Moving People


/ News / Article

  • AFP

Dirty air in Nigeria’s megacity Lagos killed 11,000, caused $2.1bn loss in a year

The World Health Organization estimates that 4.2 million deaths occur every year as a result of exposure to air pollution.

In West Africa, air pollution accounted for 80,000 premature deaths in 2017. The problem is grave in Nigeria, particularly in Lagos State, where 11,200 people died from air pollution in 2018, a study by the World Bank has said.

According to the study, children under five years are disproportionately affected by air pollution in Lagos, thus accounting for 60% of the deaths as they are easily susceptible to lower respiratory infection.

In monetary terms, the study noted that the loss of lives and productivity hours cost the city an estimated $2.1 billion or 2.1% of Lagos State’s Gross Domestic Product (GDP). Lagos is Nigeria’s largest commercial city. It is also one of the world’s fastest-growing megacities, expected to become the largest city by 2100.

Road transport, industrial emissions, and power generation were the largest contributors to air pollution in Lagos, the study found. Lagos has limited transport options, forcing people to rely on personal vehicles, commercial cars or state transport services, motorcycles, tricycles, and minibusses for transport. Commuters spend long hours in traffic congestion as a result of the poor road network, traffic management, and driving habits, as well as lack of parking space.

The level of traffic congestion influences the degree of fuel consumption. This is also compounded by the old emission systems in most vehicles in Lagos and the importation of fuel with high sulfur content (dirty fuel).

Nigeria has unstable power spanning decades, thereby compelling citizens to rely on generators to power their homes and businesses. According to Access to Energy Institute (A2EI), Nigeria is home to some 23 million gasoline generators — eight times the national grid. At its peak, the available capacity of Nigeria’s grid is 5.4 GW, which is insufficient for current consumption needs, according to the publication. The toxic fumes released by the generators leads to illness and death. Also, a study by Carnegie Mellon University found that diesel generators in Nigeria produce carbon dioxide emissions equivalent to 60% of its annual electricity sector emissions.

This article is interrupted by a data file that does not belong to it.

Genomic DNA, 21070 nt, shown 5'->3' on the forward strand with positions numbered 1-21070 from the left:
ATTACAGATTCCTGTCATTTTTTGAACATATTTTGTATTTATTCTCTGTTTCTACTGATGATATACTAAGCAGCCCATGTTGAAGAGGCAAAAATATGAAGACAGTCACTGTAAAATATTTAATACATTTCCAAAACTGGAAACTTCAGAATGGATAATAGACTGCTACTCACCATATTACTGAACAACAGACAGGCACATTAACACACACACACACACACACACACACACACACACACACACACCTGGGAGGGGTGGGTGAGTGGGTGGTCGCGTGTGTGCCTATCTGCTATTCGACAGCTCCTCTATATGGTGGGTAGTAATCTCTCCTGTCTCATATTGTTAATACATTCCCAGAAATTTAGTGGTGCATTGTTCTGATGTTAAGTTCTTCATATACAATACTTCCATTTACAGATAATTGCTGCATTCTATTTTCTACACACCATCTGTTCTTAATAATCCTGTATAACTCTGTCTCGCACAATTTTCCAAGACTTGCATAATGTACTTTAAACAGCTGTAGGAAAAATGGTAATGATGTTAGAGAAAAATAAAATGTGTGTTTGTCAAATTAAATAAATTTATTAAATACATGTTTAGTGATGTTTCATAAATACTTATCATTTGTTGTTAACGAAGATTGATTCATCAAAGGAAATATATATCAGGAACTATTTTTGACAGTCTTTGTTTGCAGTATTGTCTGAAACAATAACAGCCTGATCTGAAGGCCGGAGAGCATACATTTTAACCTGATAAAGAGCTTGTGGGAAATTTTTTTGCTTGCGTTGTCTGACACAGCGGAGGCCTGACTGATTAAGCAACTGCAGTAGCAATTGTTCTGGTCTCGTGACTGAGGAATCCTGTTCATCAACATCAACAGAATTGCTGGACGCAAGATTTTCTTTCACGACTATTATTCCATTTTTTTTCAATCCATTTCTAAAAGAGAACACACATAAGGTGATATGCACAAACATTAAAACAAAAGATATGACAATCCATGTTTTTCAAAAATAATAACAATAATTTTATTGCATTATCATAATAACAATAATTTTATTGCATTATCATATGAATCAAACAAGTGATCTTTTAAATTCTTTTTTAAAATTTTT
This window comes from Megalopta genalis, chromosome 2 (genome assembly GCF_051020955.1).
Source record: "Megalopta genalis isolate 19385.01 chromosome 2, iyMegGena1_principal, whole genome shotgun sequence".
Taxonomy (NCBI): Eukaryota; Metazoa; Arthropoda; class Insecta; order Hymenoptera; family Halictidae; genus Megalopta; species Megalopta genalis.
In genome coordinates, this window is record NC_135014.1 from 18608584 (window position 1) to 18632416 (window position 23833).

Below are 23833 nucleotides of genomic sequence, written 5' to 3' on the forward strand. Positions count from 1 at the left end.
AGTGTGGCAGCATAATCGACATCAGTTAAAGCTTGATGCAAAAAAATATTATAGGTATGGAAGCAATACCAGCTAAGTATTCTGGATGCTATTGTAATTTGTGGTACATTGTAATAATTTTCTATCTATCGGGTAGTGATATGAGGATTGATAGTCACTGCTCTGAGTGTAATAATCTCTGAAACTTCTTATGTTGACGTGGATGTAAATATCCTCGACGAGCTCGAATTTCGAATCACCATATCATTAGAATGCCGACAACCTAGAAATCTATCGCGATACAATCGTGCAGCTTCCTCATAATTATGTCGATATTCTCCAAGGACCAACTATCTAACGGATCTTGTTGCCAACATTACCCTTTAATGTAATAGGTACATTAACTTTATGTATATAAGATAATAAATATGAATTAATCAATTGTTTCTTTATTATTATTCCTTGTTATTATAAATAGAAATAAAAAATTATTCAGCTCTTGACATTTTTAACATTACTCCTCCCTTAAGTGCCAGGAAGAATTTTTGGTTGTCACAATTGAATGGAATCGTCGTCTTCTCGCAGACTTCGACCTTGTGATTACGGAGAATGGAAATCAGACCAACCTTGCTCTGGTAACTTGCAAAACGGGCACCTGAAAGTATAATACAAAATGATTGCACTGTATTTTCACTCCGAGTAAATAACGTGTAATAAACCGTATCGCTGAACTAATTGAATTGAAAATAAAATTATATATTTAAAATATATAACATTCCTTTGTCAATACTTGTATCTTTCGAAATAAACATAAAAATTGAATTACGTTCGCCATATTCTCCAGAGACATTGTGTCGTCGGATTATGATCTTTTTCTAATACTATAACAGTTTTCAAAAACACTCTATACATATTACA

At the heart of the pollution problem in Lagos is the lack of operational air quality monitoring stations in Lagos. Data on pollution in Lagos are largely based on short-term and irregular measurements, which means the actual scale of pollution in Lagos could be much worse than it is being reported.

Recent Posts

See All

DStv, GOtv Not Hacked, Says Company’s Rep

DStv and GOtv, pay-TV platforms have not been hacked but undergoing system maintenance, according to a representative of the company who pleaded anonymity. This is contrary to the viral tweet that the


Subscribe and keep up to date with all the latest news from Oakmark

Subtle Shapes Transparent

Oakmark Global Vision provides a bespoke business package to established corporate bodies, investors, and entrepreneurs who desire to enter the West & Pan African market. Find out more >

© 2020 Oakmark Global Vision Ltd - All Rights Reserved.

UK Company No. 07634879 / Nigeria Company No. RC 1288232

Regional Office

International Office

1 Kandi Close, Off Aminu Kano

Crescent, Wuse 2, Abuja F.C.T


+234 -(0)- 929 207 02

+234 (0) 704 497 6500

King Court, 17 School Road

Hall Green, Birmingham

United Kingdom  B28, 8JG

+44 (0) 121 244 1814

+44 (0) 746 625 2505

 Oakmark Global Vision Limited